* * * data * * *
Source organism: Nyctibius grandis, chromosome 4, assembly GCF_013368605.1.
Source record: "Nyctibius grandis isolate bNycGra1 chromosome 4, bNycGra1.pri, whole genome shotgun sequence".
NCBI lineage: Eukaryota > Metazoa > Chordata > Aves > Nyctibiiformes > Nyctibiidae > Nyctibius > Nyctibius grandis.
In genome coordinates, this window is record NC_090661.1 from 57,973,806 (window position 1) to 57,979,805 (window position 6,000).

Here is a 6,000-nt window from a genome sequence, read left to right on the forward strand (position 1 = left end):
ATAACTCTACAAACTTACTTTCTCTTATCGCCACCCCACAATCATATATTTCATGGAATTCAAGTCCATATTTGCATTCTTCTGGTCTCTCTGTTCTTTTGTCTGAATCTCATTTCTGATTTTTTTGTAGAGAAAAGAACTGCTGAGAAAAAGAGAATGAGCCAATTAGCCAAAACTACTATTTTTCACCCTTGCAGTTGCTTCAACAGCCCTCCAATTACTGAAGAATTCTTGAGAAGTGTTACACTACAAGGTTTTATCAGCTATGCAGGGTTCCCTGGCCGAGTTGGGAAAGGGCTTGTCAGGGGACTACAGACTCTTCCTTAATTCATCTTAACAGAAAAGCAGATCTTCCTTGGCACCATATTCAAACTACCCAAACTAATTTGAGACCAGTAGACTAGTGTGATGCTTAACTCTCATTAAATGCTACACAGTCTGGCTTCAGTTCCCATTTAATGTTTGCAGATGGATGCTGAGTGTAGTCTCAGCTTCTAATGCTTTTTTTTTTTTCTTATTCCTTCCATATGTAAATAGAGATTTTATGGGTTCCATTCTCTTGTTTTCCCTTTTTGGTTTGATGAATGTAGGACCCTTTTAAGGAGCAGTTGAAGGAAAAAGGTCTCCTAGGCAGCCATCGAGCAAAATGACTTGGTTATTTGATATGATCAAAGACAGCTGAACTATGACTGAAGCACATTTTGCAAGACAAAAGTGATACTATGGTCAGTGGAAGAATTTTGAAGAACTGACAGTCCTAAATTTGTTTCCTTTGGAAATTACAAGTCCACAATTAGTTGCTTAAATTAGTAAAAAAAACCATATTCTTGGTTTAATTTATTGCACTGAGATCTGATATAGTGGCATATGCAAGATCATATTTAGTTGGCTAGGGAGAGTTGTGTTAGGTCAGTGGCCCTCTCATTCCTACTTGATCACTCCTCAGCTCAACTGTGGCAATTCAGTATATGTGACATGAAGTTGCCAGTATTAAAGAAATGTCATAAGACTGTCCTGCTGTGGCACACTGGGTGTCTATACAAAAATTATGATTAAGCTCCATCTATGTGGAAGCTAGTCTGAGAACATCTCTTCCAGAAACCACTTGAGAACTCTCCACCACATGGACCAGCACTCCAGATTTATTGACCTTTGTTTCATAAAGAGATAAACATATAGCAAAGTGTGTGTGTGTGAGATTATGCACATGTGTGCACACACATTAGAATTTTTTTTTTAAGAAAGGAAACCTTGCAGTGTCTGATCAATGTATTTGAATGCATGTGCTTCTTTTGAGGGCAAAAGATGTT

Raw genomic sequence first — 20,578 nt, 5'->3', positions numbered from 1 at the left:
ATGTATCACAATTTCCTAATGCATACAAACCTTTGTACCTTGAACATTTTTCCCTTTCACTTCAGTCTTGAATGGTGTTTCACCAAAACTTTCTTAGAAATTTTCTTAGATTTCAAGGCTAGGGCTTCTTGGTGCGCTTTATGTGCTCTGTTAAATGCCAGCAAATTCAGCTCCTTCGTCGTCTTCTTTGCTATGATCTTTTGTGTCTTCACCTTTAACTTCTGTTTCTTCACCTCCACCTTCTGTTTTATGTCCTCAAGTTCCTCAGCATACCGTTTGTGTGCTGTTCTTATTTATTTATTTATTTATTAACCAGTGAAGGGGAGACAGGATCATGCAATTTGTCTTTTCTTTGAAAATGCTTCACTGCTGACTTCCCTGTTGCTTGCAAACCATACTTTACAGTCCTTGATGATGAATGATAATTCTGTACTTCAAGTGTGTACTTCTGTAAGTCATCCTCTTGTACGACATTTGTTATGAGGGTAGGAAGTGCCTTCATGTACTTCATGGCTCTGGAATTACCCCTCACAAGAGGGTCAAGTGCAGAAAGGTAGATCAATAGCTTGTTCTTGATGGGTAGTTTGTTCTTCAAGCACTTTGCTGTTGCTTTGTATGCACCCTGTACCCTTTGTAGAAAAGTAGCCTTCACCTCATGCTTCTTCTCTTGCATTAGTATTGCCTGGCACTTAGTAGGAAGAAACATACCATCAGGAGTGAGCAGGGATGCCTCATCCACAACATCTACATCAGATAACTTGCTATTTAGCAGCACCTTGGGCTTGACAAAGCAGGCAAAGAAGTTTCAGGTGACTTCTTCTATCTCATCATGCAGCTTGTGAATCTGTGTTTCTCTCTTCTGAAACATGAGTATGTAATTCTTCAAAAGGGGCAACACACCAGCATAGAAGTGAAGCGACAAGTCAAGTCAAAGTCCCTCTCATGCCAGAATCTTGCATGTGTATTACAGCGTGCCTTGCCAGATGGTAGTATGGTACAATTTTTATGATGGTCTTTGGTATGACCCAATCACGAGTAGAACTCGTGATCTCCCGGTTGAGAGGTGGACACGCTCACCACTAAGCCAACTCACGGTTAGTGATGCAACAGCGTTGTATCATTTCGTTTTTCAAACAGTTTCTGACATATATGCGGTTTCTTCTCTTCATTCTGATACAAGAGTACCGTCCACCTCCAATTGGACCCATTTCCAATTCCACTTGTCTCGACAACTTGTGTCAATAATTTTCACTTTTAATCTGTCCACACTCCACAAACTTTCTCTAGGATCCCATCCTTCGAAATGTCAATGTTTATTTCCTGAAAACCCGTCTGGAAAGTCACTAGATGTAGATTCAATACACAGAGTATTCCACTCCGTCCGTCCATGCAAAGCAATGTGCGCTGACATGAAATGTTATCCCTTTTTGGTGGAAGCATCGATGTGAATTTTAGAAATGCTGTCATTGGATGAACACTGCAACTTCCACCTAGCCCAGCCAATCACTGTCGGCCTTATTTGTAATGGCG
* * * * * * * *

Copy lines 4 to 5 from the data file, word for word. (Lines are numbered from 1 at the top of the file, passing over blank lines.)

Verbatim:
In genome coordinates, this window is record NC_090661.1 from 57,973,806 (window position 1) to 57,979,805 (window position 6,000).

Here is a 6,000-nt window from a genome sequence, read left to right on the forward strand (position 1 = left end):